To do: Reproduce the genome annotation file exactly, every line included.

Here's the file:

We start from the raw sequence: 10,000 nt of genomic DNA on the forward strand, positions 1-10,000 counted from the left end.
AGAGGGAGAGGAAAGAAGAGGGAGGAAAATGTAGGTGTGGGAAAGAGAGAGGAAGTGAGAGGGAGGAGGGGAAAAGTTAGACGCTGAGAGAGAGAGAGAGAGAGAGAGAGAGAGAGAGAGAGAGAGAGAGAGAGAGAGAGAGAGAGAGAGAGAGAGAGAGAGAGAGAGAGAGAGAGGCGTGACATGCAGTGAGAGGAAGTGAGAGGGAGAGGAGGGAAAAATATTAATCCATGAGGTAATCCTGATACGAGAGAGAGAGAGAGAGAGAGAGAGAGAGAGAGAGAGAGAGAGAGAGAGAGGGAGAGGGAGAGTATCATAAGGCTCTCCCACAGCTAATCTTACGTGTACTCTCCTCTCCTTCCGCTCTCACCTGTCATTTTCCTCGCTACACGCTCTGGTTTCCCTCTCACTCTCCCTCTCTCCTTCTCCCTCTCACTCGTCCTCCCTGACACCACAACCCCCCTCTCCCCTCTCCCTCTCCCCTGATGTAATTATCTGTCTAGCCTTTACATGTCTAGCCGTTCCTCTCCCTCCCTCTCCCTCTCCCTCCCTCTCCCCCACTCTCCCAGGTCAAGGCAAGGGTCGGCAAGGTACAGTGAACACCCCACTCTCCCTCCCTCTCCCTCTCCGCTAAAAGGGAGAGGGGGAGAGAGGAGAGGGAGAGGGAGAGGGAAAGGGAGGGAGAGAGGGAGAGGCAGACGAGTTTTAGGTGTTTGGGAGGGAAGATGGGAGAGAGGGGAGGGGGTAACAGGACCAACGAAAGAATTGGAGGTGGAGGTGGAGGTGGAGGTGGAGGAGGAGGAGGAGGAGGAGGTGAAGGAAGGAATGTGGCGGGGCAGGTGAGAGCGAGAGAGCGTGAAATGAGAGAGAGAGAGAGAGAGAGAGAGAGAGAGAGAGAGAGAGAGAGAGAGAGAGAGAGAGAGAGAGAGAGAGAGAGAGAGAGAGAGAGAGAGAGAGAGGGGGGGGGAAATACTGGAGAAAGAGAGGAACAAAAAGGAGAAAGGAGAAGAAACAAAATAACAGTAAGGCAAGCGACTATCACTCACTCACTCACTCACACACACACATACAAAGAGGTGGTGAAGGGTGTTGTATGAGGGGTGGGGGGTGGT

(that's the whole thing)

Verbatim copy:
We start from the raw sequence: 10,000 nt of genomic DNA on the forward strand, positions 1-10,000 counted from the left end.
AGAGGGAGAGGAAAGAAGAGGGAGGAAAATGTAGGTGTGGGAAAGAGAGAGGAAGTGAGAGGGAGGAGGGGAAAAGTTAGACGCTGAGAGAGAGAGAGAGAGAGAGAGAGAGAGAGAGAGAGAGAGAGAGAGAGAGAGAGAGAGAGAGAGAGAGAGAGAGAGAGAGAGAGAGAGAGGCGTGACATGCAGTGAGAGGAAGTGAGAGGGAGAGGAGGGAAAAATATTAATCCATGAGGTAATCCTGATACGAGAGAGAGAGAGAGAGAGAGAGAGAGAGAGAGAGAGAGAGAGAGAGAGAGGGAGAGGGAGAGTATCATAAGGCTCTCCCACAGCTAATCTTACGTGTACTCTCCTCTCCTTCCGCTCTCACCTGTCATTTTCCTCGCTACACGCTCTGGTTTCCCTCTCACTCTCCCTCTCTCCTTCTCCCTCTCACTCGTCCTCCCTGACACCACAACCCCCCTCTCCCCTCTCCCTCTCCCCTGATGTAATTATCTGTCTAGCCTTTACATGTCTAGCCGTTCCTCTCCCTCCCTCTCCCTCTCCCTCCCTCTCCCCCACTCTCCCAGGTCAAGGCAAGGGTCGGCAAGGTACAGTGAACACCCCACTCTCCCTCCCTCTCCCTCTCCGCTAAAAGGGAGAGGGGGAGAGAGGAGAGGGAGAGGGAGAGGGAAAGGGAGGGAGAGAGGGAGAGGCAGACGAGTTTTAGGTGTTTGGGAGGGAAGATGGGAGAGAGGGGAGGGGGTAACAGGACCAACGAAAGAATTGGAGGTGGAGGTGGAGGTGGAGGTGGAGGAGGAGGAGGAGGAGGAGGTGAAGGAAGGAATGTGGCGGGGCAGGTGAGAGCGAGAGAGCGTGAAATGAGAGAGAGAGAGAGAGAGAGAGAGAGAGAGAGAGAGAGAGAGAGAGAGAGAGAGAGAGAGAGAGAGAGAGAGAGAGAGAGAGAGAGAGAGAGAGAGGGGGGGGGAAATACTGGAGAAAGAGAGGAACAAAAAGGAGAAAGGAGAAGAAACAAAATAACAGTAAGGCAAGCGACTATCACTCACTCACTCACTCACACACACACATACAAAGAGGTGGTGAAGGGTGTTGTATGAGGGGTGGGGGGTGGT